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Tanya Hernandez on Racial Subordination in Latin America, a NYIHA MEDIA exclusive, 5/19/15

There are approximately 150 million people of African descent in Latin America, representing about 1/3 of the total population.  Yet, these are considered conservative demographic figures given the histories of under-counting the number of persons of African descent on Latin American national censuses and often completely omitting a racial/ethnic origin census question. At the same time, persons of African descent make up more than 40 percent of the poor in Latin America and have been consistently marginalized and denigrated as undesirable elements of the society since the abolition of slavery across the Americas.  Yet, the view that “racism does not exist” is pervasive in Latin America despite the advent of social justice movements and social science researchers demonstrating the contrary.  

Courtesy of Author

The denial of racism is rooted in the notion that the racial mixture (mestizaje/mestiçagem) in a population is emblematic of racial harmony and insulated from racial discord and inequality. Latin Americans still very much adhere to the notion that racial mixture and the absence of Jim Crow racial segregation are such a marked contrast to the United States racial history that the region views itself as what the book terms “racially innocent.”  In part, the absence of a legal critique of the Latin American comparisons to the Jim Crow United States has enabled the Latin American “racial innocence” stance to remain. This book seeks to fill in that gap in the literature and provide the legal critique


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Dr. Steeve Coupeau goes one on one with Karim Ouaret, Director of Lapsus, 5/23/15

Steeve: What inspired you to focus on this story? 

Karim: I was walking in the street in Paris with my wife Jalane Ouaret (producer with me of Lapsus),  looking for an original location to shoot my first short… We past a laundry and I told to my wife. There are not a lot of movies shooting in a laundry… Then she told me : Imagine a woman who come into a laundry covered by blood… I told her it was a great  beginning for a short film… And then Lapsus was ;)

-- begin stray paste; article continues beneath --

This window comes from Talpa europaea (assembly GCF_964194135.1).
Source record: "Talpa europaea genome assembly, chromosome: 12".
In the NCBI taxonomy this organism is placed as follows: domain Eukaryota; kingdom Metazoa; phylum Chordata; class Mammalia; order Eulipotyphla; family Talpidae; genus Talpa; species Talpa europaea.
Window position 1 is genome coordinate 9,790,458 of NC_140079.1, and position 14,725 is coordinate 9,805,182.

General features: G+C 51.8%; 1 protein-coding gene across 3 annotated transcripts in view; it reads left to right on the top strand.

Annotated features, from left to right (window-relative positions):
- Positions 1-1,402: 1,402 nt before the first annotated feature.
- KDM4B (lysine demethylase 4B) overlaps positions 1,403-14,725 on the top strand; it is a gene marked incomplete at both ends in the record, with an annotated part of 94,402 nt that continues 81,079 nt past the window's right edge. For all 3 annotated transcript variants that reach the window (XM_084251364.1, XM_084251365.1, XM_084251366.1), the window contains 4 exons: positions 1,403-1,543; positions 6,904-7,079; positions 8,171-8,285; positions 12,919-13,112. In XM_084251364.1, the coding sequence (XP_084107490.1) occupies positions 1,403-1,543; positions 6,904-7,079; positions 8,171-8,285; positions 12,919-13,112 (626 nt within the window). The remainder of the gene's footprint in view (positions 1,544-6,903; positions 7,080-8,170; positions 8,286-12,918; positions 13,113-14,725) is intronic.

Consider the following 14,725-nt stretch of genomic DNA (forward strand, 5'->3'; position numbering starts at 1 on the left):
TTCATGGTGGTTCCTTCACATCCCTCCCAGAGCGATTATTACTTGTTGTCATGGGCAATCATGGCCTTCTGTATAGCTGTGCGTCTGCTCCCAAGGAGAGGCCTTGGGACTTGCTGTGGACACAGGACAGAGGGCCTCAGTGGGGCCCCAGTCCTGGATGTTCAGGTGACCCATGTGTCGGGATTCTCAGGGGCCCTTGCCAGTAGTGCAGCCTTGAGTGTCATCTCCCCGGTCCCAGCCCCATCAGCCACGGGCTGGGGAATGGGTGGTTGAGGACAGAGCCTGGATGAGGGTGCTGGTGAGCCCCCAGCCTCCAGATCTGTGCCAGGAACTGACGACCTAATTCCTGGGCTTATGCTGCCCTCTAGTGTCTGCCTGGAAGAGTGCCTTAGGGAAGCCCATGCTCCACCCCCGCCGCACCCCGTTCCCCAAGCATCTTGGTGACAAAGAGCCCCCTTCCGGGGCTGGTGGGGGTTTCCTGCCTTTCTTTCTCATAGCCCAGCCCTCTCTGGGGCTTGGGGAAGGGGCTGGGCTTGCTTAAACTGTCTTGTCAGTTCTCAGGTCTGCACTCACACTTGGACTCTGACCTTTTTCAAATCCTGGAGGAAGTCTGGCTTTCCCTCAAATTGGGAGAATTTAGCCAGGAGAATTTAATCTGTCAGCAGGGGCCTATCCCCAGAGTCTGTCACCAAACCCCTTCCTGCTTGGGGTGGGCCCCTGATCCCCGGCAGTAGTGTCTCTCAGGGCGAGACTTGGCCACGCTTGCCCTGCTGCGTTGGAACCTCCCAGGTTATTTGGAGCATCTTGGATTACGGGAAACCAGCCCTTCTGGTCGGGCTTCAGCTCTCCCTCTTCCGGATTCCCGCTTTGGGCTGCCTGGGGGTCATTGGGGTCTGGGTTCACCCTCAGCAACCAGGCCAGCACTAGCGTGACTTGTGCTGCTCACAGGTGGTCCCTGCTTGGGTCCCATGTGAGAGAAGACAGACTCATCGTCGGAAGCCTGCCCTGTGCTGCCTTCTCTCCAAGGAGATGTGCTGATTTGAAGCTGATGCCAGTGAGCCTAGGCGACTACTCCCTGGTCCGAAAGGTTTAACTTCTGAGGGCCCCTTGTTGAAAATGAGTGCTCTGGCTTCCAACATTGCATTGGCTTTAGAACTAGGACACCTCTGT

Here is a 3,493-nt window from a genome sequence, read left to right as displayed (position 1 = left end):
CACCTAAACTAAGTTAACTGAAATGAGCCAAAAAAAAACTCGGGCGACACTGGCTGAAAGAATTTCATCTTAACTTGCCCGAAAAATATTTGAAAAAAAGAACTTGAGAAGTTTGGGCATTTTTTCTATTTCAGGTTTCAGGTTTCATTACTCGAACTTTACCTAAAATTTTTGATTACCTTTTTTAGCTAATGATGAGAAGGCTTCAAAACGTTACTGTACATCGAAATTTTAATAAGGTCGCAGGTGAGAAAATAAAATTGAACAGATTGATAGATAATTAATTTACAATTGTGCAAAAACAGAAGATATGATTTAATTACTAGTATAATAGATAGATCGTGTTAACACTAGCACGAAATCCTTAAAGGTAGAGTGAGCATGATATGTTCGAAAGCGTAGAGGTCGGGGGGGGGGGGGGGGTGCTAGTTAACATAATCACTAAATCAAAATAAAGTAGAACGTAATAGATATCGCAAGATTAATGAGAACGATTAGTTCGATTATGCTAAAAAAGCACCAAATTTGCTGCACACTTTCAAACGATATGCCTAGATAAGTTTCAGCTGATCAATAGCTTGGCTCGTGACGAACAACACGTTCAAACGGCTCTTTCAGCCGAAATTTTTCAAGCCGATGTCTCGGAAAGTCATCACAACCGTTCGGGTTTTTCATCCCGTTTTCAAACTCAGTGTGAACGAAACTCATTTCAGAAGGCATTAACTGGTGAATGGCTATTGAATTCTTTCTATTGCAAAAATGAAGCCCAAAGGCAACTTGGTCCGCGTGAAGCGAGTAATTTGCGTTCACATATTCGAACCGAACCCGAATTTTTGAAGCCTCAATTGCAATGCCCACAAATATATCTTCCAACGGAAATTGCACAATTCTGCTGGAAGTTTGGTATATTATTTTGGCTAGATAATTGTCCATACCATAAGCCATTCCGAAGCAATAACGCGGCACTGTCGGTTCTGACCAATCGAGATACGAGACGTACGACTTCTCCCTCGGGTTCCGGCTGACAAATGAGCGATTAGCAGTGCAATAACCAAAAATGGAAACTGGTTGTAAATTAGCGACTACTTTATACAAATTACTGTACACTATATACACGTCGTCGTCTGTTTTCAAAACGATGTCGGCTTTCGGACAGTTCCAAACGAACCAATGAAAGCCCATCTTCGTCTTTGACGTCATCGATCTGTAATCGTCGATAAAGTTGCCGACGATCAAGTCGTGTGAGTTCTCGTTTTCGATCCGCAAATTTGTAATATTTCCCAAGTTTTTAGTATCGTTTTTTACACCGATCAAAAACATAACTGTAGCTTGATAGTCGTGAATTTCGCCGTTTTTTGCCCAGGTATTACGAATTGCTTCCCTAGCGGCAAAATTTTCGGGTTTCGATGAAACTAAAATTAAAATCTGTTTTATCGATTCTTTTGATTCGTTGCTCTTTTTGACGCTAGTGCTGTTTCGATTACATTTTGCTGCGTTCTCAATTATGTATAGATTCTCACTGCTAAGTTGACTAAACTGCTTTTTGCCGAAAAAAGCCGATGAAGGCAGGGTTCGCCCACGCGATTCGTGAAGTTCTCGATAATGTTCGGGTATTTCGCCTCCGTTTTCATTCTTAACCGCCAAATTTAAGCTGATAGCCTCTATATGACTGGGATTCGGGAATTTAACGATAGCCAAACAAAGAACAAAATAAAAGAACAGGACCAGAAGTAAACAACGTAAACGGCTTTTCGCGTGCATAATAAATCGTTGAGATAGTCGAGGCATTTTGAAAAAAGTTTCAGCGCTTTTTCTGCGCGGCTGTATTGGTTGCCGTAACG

Courtesy of Filmmaker

Steeve: Is this your first film? Are there any directors who shaped your vision for this film?

Karim: Yes Lapsus is my first film but I started directing Music videos and Commercials.I am a huge fan of Christopher Nolan, David Fincher, Alex Proyas, Alfred Hitchcock, Alejandro Amenabar, Steven Spielberg, Stanley Kubrick.

Steeve: Did you meet any particular challenge when conducting research for the film?

Karim: The big Challenge was to find my main location : a laundry ! Laundromats in France are too small, too white, too antiseptic… So I found an empty space and we built a real laundry with my talented Production Designer : Marc Sausset. 

Dr. Steeve Coupeau goes one on one with George Pogatsia, Director of Family on Board, 5/5/15

Family on Board opened the 2015 Edition of the New York City International Film Festival. Representing NYIHA MEDIA, Dr. Steeve Coupeau spoke to George Pogatsia.

Steeve: What inspired you to focus on this story?

George: I read a story a while back about a man in Texas who called 911 about 2 guys burglarizing his neighbor's home. He ended up shooting and killing both. He never received any jail time. It made me think, what if this happened in New York City? Also, I was living in downtown Manhattan on 9/11. The towers falling actually woke me from bed and I had a friend who was scheduled to report to prison downtown on 9/11 ... I threw those stories into a pot, I sprinkled in my imagination and mixed it up. I came out with Family on Board.

Courtesy of Filmmaker

Steeve: Is this your first film? Are there any directors who shaped your vision for this film?

George: It's actually my second film. I made an experimental short comedy in 2002, The Pizza Tapes. I'm a native New Yorker so, you could imagine the answers to the directors who helped shape my vision, Scorsese, Woody Allen, Ed Burns all have influenced me in telling this New York story. But, I need to give a lot of credit to Gus Makris, I worked with him twice as an actor on Law and Order. Working with him taught me how to deal with actors as a director in order to get the best performance from them.